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Cadillac and Chip Ganassi Racing announced their driver lineup for a 2023 entry in the FIA World Endurance Championship, the sports car series that includes the 24 Hours of Le Mans.

The Cadillac V-LMDh entry will be driven by Earl Bamber and Alex Lynn, who were teamed on the No. 02 Cadillac that competed in the IMSA WeatherTech SportsCar Championship DPi class this season and won the Twelve Hours of Sebring. The third driver will be Richard Westbrook, who will return to Ganassi after helping the team to a GT class win at Le Mans in 2018.

The team also will compete in the Rolex 24 at Daytona in the rebranded Grand Touring Prototype premier category, which is designed for crossover between the top prototypes in IMSA and WEC. Ganassi will field a second entry at Daytona with its No. 01 Cadillac that will compete full time in IMSA with Sebastien Bourdais and Renger van der Zande.

A Ganassi spokesman said the team hopes to run its second entry in the 2023 24 Hours of Le Mans but only its WEC team is confirmed (an AOC invitation would be required for the IMSA team). The team also is exploring options but currently plans to have the WEC’s team base of operations in Indianapolis.

Ganassi is the first American-based prototype team to confirm its entry in the 2023 24 Hours of Le Mans. It’s expected that Team Penske, which raced this year’s Le Mans with a full-time WEC entry in LMP2, also will race Le Mans with Porsche’s new LMDh car that is set for IMSA, but the manufacturer has yet to confirm its driver and team lineup.

Next year will mark the return of Cadillac to Le Mans for the first time since 2002.

Before joining Ganassi last year, Lynn made 28 WEC starts since 2016, winning the LMGTE Pro class at Le Mans in 2020.

“I’m absolutely thrilled to continue with Cadillac and Chip Ganassi Racing,” Lynn said in a release. “It’s a huge honor to drive for Chip in any capacity but certainly on a full factory sports car program, it’s seriously cool. Cadillac has so much heritage as a luxury North American sports car brand, so to be able to represent them is a huge privilege. I’ve had a lot of fun in my first year doing it and to continue that onto the World Endurance Championship stage is fantastic.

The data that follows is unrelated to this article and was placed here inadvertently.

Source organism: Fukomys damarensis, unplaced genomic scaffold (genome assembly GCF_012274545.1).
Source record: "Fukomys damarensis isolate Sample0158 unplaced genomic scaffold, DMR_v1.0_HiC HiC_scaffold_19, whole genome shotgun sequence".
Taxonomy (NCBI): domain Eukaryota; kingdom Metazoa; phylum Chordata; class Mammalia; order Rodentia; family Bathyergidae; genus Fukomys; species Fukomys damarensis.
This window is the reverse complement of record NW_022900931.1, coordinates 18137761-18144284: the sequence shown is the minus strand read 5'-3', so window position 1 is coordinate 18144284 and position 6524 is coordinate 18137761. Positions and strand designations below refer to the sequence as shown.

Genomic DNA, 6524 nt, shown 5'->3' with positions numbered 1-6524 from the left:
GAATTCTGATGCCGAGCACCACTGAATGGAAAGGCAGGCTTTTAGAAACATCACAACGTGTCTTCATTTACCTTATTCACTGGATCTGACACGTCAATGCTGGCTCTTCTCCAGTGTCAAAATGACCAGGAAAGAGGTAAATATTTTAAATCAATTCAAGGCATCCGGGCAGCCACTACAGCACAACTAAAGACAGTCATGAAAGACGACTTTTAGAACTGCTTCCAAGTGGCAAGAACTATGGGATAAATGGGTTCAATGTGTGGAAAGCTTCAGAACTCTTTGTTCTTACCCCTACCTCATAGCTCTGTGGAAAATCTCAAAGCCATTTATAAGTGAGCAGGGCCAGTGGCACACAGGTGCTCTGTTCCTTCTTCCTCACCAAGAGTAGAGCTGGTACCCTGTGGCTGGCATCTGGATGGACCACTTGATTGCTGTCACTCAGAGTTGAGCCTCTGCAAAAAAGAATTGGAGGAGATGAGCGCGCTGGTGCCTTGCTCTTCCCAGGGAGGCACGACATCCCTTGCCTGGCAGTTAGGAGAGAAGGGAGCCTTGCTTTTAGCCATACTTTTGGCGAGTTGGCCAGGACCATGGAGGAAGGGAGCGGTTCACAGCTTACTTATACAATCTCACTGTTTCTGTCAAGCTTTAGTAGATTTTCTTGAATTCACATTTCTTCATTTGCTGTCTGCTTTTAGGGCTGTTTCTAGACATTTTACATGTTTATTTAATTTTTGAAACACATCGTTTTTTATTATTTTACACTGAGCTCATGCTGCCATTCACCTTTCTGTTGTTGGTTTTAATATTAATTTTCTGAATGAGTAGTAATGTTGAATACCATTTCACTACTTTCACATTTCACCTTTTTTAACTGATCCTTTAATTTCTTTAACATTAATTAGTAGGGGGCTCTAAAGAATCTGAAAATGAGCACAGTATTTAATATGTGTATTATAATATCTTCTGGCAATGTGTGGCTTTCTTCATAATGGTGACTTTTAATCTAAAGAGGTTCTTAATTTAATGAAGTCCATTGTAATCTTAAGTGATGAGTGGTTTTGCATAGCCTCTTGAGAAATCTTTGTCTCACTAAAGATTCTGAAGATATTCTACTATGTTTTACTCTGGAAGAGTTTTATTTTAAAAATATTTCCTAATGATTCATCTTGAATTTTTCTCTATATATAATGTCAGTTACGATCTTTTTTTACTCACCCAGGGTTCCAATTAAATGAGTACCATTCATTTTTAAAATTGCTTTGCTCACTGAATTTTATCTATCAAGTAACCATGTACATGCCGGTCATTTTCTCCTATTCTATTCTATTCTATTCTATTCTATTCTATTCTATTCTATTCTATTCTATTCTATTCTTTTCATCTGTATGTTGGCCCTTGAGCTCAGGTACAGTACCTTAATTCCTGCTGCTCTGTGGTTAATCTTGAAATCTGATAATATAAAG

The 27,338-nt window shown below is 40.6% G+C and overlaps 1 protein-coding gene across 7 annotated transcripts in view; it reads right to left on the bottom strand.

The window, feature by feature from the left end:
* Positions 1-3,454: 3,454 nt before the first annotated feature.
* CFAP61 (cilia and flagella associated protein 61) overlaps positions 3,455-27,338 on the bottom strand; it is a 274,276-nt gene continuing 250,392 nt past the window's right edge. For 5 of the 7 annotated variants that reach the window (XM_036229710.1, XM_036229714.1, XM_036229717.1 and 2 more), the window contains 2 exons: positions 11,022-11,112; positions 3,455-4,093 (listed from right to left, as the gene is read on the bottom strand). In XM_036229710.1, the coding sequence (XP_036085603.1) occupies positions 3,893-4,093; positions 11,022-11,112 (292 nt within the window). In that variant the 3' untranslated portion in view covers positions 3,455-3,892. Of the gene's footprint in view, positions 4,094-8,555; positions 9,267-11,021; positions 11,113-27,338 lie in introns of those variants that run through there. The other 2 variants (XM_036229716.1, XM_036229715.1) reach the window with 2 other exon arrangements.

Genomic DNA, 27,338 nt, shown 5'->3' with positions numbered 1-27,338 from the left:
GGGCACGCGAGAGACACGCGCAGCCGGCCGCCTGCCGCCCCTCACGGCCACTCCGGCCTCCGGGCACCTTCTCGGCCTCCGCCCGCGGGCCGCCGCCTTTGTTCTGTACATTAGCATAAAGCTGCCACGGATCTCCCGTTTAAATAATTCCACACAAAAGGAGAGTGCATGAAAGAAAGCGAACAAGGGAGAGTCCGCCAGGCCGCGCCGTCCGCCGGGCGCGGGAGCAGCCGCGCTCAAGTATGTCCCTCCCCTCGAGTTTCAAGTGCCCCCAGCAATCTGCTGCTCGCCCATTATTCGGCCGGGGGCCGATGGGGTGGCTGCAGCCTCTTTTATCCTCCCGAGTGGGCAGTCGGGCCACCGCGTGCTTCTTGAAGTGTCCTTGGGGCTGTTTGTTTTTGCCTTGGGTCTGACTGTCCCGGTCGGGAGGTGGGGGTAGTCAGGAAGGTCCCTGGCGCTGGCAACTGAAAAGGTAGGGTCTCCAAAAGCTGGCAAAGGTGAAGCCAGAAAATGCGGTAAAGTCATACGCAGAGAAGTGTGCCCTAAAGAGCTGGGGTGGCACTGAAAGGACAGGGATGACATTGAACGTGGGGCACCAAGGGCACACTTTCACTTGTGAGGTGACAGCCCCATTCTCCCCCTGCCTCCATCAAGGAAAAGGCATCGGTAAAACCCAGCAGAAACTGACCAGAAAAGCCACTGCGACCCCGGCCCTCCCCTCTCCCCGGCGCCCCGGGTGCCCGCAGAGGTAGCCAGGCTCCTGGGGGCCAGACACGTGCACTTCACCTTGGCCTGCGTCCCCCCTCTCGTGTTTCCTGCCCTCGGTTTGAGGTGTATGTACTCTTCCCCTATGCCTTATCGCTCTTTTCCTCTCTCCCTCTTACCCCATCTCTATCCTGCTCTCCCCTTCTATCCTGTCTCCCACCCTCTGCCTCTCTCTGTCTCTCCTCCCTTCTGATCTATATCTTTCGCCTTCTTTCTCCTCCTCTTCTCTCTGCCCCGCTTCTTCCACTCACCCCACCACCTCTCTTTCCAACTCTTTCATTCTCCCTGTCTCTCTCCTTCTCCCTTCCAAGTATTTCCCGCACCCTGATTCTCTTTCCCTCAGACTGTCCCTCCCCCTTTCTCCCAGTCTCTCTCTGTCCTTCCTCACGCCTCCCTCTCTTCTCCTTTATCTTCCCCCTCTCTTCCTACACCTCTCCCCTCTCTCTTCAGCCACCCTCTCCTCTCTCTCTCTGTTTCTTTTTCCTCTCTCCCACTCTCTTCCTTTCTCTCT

“For me, returning to WEC is sort of what I’ve always known and it’s a bit like going into my wheelhouse. This year in IMSA was a bit different with getting to know all-new circuits and a new style of racing so 2023 will be filled with a bit more of what I’m used to with more of a European focus. I think what’s significant about WEC is without a doubt Le Mans. As a sports car race, Le Mans is the crown jewel and everything that we want to win. To be able to take Chip Ganassi Racing and Cadillac back to Le Mans to fight for overall honors is a huge honor and that’s something that I’m going to work tirelessly to make sure we achieve.”

Bamber won the Le Mans overall in 2015 and ’17 with Porsche teams and also was a 2019 GTLM champion in IMSA.

“I am really happy to continue at Chip Ganassi Racing and Cadillac,” Bamber said in a release. “I’ve loved my first season in DPi and now to continue over into the LMDh era and WEC is super exciting. Looking forward to fighting for a world championship and another Le Mans victory.

“The World Endurance Championships gives us the opportunity to race at the world’s biggest race, which is Le Mans, the crown jewel of sports car racing. I’ve been lucky enough to win it before and it’s obviously a huge goal for Cadillac and everyone at Chip Ganassi Racing. To have that goal in sight is really exciting. It’s been great to have Alex as a teammate in 2022. We’ve been able to learn and grow together in the DPi, and we have a really good partnership going into WEC. We know each other really well and believe adding Richard will be a seamless transition.”

Said Westbrook: “After four really good years at Chip Ganassi Racing, I’ve got so many friends there and I’ve always dreamt to come back one day. It just worked so well between 2016 and 2019, and I’m delighted we found a route to come together again. I can’t wait, it’s an exciting era in sports car racing right now.

“I feel like I know Alex and Earl really well. I did Le Mans with Alex in 2020 and I’ve known him for years. It feels like I’m going back with an ex-teammate and exactly the same with Earl. Although I’ve never shared a car with Earl, we’ve always done the same sort of racing be it in WEC or in IMSA. We’ve had lots of battles, including this year in our dueling Cadillacs. We’ve always gotten along quite well, and I can say we’re going to have a great year together.”

The seven-race WEC season, which also includes a stop at Spa, will begin March 17 with the 1,000 Miles of Sebring at Sebring International Raceway in Florida.